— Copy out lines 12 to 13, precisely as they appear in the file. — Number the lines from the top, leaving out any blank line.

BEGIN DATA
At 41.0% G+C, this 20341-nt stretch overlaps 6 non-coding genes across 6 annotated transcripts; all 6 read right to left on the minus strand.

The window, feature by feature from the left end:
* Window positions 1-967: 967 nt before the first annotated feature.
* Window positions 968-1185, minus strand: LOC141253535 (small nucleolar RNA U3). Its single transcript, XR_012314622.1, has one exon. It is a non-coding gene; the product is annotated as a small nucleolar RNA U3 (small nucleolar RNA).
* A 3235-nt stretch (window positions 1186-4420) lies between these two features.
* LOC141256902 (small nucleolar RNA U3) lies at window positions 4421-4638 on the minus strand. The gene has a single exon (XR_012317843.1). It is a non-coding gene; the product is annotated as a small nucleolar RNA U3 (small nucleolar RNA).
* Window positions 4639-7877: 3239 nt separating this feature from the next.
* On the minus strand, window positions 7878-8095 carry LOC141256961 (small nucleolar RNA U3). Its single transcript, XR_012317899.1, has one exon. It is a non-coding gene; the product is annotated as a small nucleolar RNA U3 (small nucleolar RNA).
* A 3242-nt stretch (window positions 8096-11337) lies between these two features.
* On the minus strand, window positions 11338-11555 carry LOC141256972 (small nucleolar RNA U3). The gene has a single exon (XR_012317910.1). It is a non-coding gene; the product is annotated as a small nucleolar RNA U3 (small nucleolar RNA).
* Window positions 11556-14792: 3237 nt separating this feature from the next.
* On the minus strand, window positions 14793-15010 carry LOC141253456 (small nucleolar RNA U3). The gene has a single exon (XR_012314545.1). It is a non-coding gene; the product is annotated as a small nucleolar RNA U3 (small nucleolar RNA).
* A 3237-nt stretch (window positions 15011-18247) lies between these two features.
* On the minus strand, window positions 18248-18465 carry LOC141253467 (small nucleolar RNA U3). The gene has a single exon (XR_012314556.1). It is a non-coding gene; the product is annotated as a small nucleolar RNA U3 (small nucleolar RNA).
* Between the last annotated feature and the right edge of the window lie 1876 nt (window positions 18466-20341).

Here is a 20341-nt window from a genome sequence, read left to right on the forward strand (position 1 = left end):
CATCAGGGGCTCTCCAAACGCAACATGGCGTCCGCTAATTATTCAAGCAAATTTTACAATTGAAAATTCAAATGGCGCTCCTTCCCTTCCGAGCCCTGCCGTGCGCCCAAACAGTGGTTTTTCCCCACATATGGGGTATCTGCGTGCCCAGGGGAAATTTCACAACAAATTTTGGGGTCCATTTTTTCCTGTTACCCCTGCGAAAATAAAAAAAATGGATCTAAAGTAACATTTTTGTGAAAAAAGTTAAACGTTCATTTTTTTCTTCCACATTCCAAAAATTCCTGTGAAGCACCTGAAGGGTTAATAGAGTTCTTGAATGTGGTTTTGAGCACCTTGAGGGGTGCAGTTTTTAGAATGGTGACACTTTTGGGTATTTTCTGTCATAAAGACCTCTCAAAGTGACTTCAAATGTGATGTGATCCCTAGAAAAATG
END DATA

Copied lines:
* On the minus strand, window positions 14793-15010 carry LOC141253456 (small nucleolar RNA U3). The gene has a single exon (XR_012314545.1). It is a non-coding gene; the product is annotated as a small nucleolar RNA U3 (small nucleolar RNA).
* A 3237-nt stretch (window positions 15011-18247) lies between these two features.